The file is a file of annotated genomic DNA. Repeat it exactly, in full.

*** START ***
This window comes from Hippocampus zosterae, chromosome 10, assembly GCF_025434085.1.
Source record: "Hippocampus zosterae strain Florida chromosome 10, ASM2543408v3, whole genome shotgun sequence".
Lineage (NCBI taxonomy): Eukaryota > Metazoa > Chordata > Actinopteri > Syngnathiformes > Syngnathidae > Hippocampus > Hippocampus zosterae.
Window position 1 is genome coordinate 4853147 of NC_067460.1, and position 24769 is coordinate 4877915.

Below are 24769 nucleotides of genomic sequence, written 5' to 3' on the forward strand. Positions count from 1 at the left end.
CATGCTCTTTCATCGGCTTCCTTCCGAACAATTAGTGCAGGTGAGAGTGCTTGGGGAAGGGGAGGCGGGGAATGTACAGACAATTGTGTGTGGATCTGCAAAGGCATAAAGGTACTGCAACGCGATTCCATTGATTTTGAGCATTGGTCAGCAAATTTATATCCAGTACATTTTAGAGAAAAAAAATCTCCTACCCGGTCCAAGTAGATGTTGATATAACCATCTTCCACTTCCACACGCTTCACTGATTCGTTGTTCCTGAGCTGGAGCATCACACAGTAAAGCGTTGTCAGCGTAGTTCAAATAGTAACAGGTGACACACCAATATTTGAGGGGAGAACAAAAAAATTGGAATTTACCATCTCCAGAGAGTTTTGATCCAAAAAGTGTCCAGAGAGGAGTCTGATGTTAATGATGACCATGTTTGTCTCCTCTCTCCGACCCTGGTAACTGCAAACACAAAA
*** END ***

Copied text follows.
This window comes from Hippocampus zosterae, chromosome 10, assembly GCF_025434085.1.
Source record: "Hippocampus zosterae strain Florida chromosome 10, ASM2543408v3, whole genome shotgun sequence".
Lineage (NCBI taxonomy): Eukaryota > Metazoa > Chordata > Actinopteri > Syngnathiformes > Syngnathidae > Hippocampus > Hippocampus zosterae.
Window position 1 is genome coordinate 4853147 of NC_067460.1, and position 24769 is coordinate 4877915.

Below are 24769 nucleotides of genomic sequence, written 5' to 3' on the forward strand. Positions count from 1 at the left end.
CATGCTCTTTCATCGGCTTCCTTCCGAACAATTAGTGCAGGTGAGAGTGCTTGGGGAAGGGGAGGCGGGGAATGTACAGACAATTGTGTGTGGATCTGCAAAGGCATAAAGGTACTGCAACGCGATTCCATTGATTTTGAGCATTGGTCAGCAAATTTATATCCAGTACATTTTAGAGAAAAAAAATCTCCTACCCGGTCCAAGTAGATGTTGATATAACCATCTTCCACTTCCACACGCTTCACTGATTCGTTGTTCCTGAGCTGGAGCATCACACAGTAAAGCGTTGTCAGCGTAGTTCAAATAGTAACAGGTGACACACCAATATTTGAGGGGAGAACAAAAAAATTGGAATTTACCATCTCCAGAGAGTTTTGATCCAAAAAGTGTCCAGAGAGGAGTCTGATGTTAATGATGACCATGTTTGTCTCCTCTCTCCGACCCTGGTAACTGCAAACACAAAA